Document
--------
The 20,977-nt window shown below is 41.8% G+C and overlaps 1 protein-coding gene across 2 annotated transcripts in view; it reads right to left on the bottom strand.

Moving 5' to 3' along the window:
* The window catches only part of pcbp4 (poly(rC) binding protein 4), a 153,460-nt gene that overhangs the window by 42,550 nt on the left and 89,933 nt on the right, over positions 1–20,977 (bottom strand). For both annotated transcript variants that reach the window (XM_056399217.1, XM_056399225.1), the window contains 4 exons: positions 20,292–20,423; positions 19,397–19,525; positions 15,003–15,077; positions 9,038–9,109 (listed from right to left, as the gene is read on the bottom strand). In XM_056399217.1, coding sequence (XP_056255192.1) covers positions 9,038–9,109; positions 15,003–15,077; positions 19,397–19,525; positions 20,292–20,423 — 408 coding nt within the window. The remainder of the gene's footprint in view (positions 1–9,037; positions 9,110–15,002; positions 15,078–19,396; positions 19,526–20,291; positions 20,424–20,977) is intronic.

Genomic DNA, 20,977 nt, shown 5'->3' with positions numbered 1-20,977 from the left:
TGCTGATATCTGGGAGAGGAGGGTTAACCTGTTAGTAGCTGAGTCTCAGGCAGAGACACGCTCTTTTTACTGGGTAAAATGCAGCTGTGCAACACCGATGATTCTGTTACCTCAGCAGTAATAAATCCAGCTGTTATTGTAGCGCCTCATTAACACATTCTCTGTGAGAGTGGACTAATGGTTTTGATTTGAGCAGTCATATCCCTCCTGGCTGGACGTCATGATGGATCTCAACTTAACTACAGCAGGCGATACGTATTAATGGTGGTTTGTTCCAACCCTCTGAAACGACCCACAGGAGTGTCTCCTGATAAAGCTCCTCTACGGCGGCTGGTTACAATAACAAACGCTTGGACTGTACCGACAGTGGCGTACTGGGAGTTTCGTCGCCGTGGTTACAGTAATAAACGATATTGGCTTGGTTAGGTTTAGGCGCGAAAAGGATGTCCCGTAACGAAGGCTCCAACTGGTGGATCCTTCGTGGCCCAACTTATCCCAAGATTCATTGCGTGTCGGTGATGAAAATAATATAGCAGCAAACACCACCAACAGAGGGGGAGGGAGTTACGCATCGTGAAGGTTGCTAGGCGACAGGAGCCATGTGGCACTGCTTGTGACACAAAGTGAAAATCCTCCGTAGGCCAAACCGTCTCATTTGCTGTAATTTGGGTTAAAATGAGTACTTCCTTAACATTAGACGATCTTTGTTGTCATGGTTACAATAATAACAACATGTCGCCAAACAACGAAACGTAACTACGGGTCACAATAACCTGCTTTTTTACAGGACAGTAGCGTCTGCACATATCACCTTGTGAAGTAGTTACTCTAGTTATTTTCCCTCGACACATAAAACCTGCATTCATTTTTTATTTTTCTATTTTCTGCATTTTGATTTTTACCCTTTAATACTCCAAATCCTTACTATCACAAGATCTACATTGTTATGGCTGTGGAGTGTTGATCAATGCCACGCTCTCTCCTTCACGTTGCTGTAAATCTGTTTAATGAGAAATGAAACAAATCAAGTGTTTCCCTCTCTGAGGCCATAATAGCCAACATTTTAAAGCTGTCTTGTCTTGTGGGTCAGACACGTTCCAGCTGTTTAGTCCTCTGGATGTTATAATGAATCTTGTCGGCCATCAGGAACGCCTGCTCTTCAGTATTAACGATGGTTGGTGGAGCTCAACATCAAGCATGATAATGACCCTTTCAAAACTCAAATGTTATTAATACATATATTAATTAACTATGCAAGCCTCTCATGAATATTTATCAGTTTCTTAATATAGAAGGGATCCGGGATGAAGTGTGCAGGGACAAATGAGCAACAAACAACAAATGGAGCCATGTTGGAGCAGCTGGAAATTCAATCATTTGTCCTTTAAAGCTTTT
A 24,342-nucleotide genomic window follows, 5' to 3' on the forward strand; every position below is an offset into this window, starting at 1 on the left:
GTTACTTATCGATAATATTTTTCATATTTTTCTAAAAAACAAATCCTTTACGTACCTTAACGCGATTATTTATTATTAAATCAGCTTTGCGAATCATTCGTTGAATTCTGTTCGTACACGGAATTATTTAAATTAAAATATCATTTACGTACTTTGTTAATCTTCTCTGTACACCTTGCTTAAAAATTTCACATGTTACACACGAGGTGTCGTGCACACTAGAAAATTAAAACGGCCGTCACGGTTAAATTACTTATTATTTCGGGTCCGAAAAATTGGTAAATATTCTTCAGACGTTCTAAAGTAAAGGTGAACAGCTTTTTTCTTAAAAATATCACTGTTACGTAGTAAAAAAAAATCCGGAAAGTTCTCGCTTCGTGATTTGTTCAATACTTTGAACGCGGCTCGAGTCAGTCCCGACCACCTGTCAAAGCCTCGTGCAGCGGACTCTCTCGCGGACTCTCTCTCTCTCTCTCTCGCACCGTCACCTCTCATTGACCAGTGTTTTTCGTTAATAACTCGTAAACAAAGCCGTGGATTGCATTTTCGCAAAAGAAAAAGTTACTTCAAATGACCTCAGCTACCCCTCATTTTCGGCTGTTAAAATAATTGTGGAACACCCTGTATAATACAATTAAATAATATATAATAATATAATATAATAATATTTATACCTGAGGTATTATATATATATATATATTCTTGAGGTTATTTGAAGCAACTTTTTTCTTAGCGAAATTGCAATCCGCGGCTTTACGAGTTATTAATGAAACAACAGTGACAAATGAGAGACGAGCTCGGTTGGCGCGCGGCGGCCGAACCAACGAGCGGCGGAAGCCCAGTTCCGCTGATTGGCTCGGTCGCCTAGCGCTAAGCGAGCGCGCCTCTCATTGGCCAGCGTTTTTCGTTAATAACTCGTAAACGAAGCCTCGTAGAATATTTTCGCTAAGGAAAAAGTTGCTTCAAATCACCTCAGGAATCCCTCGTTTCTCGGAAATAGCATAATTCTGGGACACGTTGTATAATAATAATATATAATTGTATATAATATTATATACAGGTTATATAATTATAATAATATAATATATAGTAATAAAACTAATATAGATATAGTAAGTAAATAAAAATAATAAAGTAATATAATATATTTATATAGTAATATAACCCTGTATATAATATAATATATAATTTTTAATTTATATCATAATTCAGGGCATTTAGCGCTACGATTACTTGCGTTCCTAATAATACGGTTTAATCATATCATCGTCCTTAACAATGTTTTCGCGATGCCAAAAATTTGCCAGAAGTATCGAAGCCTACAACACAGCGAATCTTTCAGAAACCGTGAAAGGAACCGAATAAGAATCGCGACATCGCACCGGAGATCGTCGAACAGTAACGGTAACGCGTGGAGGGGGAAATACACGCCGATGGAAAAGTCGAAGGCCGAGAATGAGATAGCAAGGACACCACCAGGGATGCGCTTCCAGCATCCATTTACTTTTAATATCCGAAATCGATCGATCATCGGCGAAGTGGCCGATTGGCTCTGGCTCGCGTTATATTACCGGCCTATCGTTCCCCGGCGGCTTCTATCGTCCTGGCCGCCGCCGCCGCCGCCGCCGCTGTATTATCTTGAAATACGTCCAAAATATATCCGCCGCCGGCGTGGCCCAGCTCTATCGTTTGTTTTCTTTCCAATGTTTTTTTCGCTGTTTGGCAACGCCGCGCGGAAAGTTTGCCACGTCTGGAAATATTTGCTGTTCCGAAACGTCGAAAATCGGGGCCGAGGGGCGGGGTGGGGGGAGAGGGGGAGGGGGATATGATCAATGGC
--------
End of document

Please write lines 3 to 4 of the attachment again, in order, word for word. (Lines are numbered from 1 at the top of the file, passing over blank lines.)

* The window catches only part of pcbp4 (poly(rC) binding protein 4), a 153,460-nt gene that overhangs the window by 42,550 nt on the left and 89,933 nt on the right, over positions 1–20,977 (bottom strand). For both annotated transcript variants that reach the window (XM_056399217.1, XM_056399225.1), the window contains 4 exons: positions 20,292–20,423; positions 19,397–19,525; positions 15,003–15,077; positions 9,038–9,109 (listed from right to left, as the gene is read on the bottom strand). In XM_056399217.1, coding sequence (XP_056255192.1) covers positions 9,038–9,109; positions 15,003–15,077; positions 19,397–19,525; positions 20,292–20,423 — 408 coding nt within the window. The remainder of the gene's footprint in view (positions 1–9,037; positions 9,110–15,002; positions 15,078–19,396; positions 19,526–20,291; positions 20,424–20,977) is intronic.

Genomic DNA, 20,977 nt, shown 5'->3' with positions numbered 1-20,977 from the left: